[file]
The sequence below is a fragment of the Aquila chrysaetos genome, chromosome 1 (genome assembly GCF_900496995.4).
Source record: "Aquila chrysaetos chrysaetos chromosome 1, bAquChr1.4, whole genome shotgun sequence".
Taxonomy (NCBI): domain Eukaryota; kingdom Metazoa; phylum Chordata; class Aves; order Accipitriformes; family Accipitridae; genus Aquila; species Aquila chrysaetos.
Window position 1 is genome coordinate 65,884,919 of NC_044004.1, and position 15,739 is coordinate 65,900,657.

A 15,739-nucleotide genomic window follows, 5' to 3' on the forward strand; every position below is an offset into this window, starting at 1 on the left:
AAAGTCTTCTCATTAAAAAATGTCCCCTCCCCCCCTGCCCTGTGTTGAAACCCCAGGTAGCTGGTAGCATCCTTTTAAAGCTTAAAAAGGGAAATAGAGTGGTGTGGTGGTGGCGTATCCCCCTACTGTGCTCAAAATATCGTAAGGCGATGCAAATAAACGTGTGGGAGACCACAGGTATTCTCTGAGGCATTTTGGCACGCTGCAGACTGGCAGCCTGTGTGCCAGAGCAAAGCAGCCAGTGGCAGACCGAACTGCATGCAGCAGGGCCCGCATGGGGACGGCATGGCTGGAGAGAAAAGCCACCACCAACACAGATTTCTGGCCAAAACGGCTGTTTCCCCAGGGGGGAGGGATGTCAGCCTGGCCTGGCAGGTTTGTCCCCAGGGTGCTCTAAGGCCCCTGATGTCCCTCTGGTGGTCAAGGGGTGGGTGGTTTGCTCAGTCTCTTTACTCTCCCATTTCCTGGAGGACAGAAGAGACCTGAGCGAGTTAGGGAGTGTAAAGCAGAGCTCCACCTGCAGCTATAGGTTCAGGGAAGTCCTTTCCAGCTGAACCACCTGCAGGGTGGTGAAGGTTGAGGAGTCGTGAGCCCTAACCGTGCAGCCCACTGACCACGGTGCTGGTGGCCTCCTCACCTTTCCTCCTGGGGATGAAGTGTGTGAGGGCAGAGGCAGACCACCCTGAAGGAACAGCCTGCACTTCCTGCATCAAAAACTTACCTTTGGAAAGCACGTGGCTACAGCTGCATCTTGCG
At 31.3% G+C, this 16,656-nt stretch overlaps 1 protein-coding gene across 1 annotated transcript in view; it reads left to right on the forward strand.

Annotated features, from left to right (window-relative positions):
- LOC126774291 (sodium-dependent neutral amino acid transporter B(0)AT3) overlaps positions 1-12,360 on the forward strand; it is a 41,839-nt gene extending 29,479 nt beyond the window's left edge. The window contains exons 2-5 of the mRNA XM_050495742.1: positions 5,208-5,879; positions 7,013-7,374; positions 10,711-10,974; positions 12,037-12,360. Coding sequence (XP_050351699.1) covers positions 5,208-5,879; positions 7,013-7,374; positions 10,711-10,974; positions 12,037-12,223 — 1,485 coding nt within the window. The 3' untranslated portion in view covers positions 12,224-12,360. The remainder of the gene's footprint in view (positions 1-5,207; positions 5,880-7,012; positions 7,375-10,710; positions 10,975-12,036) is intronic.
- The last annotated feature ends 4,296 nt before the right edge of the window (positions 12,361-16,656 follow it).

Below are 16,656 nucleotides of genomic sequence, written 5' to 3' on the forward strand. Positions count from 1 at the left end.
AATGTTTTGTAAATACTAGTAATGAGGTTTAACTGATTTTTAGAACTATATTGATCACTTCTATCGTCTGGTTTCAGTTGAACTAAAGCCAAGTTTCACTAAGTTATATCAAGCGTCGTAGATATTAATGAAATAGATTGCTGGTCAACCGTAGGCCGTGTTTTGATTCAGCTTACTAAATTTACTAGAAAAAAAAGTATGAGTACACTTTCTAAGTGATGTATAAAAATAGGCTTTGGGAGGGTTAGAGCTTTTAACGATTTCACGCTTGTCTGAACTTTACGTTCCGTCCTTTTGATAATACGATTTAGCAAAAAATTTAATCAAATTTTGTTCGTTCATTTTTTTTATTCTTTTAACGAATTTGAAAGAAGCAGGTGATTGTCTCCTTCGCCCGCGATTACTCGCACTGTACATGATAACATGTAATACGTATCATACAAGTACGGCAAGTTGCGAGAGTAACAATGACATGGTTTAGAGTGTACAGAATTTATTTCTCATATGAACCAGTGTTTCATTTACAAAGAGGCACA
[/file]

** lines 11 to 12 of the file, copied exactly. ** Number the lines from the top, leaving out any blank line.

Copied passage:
Below are 16,656 nucleotides of genomic sequence, written 5' to 3' on the forward strand. Positions count from 1 at the left end.
AATGTTTTGTAAATACTAGTAATGAGGTTTAACTGATTTTTAGAACTATATTGATCACTTCTATCGTCTGGTTTCAGTTGAACTAAAGCCAAGTTTCACTAAGTTATATCAAGCGTCGTAGATATTAATGAAATAGATTGCTGGTCAACCGTAGGCCGTGTTTTGATTCAGCTTACTAAATTTACTAGAAAAAAAAGTATGAGTACACTTTCTAAGTGATGTATAAAAATAGGCTTTGGGAGGGTTAGAGCTTTTAACGATTTCACGCTTGTCTGAACTTTACGTTCCGTCCTTTTGATAATACGATTTAGCAAAAAATTTAATCAAATTTTGTTCGTTCATTTTTTTTATTCTTTTAACGAATTTGAAAGAAGCAGGTGATTGTCTCCTTCGCCCGCGATTACTCGCACTGTACATGATAACATGTAATACGTATCATACAAGTACGGCAAGTTGCGAGAGTAACAATGACATGGTTTAGAGTGTACAGAATTTATTTCTCATATGAACCAGTGTTTCATTTACAAAGAGGCACA